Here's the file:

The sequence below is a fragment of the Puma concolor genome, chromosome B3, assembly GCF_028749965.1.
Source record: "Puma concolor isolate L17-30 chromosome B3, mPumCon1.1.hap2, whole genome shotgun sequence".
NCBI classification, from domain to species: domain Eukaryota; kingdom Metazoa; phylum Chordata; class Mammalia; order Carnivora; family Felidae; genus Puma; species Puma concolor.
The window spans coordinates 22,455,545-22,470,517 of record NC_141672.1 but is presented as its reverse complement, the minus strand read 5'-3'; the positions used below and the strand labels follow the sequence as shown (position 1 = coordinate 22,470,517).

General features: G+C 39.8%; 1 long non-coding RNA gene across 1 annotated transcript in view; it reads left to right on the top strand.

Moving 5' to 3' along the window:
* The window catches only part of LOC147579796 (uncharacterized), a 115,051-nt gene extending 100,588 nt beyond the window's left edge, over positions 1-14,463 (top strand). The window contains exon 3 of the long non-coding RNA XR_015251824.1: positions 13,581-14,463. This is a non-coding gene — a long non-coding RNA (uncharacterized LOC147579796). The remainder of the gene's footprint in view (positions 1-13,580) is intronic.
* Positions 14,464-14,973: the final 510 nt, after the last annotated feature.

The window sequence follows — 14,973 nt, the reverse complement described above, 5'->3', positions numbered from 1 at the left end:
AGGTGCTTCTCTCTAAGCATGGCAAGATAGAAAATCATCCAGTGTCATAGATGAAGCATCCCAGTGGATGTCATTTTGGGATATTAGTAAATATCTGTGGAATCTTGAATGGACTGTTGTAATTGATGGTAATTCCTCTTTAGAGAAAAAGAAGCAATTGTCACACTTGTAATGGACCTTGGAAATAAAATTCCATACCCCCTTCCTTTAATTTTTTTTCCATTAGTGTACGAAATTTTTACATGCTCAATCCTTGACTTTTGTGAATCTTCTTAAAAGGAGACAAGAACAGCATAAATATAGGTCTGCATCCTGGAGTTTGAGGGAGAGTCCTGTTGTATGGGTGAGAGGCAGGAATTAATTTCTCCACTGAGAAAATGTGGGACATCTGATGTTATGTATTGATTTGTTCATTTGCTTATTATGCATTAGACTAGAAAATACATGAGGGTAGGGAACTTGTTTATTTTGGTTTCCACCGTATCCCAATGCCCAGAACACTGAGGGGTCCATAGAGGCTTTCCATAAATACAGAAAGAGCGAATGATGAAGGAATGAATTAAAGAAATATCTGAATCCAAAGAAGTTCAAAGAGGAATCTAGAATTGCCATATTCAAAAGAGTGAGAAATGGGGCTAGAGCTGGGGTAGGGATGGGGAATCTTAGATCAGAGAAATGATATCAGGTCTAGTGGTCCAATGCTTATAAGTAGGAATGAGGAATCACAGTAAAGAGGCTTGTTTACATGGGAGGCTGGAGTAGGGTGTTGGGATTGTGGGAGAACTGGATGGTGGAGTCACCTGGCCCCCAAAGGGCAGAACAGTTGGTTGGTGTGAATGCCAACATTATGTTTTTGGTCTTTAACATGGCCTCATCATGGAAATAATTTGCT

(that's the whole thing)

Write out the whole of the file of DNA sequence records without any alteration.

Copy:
The sequence below is a fragment of the Puma concolor genome, chromosome B3, assembly GCF_028749965.1.
Source record: "Puma concolor isolate L17-30 chromosome B3, mPumCon1.1.hap2, whole genome shotgun sequence".
NCBI classification, from domain to species: domain Eukaryota; kingdom Metazoa; phylum Chordata; class Mammalia; order Carnivora; family Felidae; genus Puma; species Puma concolor.
The window spans coordinates 22,455,545-22,470,517 of record NC_141672.1 but is presented as its reverse complement, the minus strand read 5'-3'; the positions used below and the strand labels follow the sequence as shown (position 1 = coordinate 22,470,517).

General features: G+C 39.8%; 1 long non-coding RNA gene across 1 annotated transcript in view; it reads left to right on the top strand.

Moving 5' to 3' along the window:
* The window catches only part of LOC147579796 (uncharacterized), a 115,051-nt gene extending 100,588 nt beyond the window's left edge, over positions 1-14,463 (top strand). The window contains exon 3 of the long non-coding RNA XR_015251824.1: positions 13,581-14,463. This is a non-coding gene — a long non-coding RNA (uncharacterized LOC147579796). The remainder of the gene's footprint in view (positions 1-13,580) is intronic.
* Positions 14,464-14,973: the final 510 nt, after the last annotated feature.

The window sequence follows — 14,973 nt, the reverse complement described above, 5'->3', positions numbered from 1 at the left end:
AGGTGCTTCTCTCTAAGCATGGCAAGATAGAAAATCATCCAGTGTCATAGATGAAGCATCCCAGTGGATGTCATTTTGGGATATTAGTAAATATCTGTGGAATCTTGAATGGACTGTTGTAATTGATGGTAATTCCTCTTTAGAGAAAAAGAAGCAATTGTCACACTTGTAATGGACCTTGGAAATAAAATTCCATACCCCCTTCCTTTAATTTTTTTTCCATTAGTGTACGAAATTTTTACATGCTCAATCCTTGACTTTTGTGAATCTTCTTAAAAGGAGACAAGAACAGCATAAATATAGGTCTGCATCCTGGAGTTTGAGGGAGAGTCCTGTTGTATGGGTGAGAGGCAGGAATTAATTTCTCCACTGAGAAAATGTGGGACATCTGATGTTATGTATTGATTTGTTCATTTGCTTATTATGCATTAGACTAGAAAATACATGAGGGTAGGGAACTTGTTTATTTTGGTTTCCACCGTATCCCAATGCCCAGAACACTGAGGGGTCCATAGAGGCTTTCCATAAATACAGAAAGAGCGAATGATGAAGGAATGAATTAAAGAAATATCTGAATCCAAAGAAGTTCAAAGAGGAATCTAGAATTGCCATATTCAAAAGAGTGAGAAATGGGGCTAGAGCTGGGGTAGGGATGGGGAATCTTAGATCAGAGAAATGATATCAGGTCTAGTGGTCCAATGCTTATAAGTAGGAATGAGGAATCACAGTAAAGAGGCTTGTTTACATGGGAGGCTGGAGTAGGGTGTTGGGATTGTGGGAGAACTGGATGGTGGAGTCACCTGGCCCCCAAAGGGCAGAACAGTTGGTTGGTGTGAATGCCAACATTATGTTTTTGGTCTTTAACATGGCCTCATCATGGAAATAATTTGCT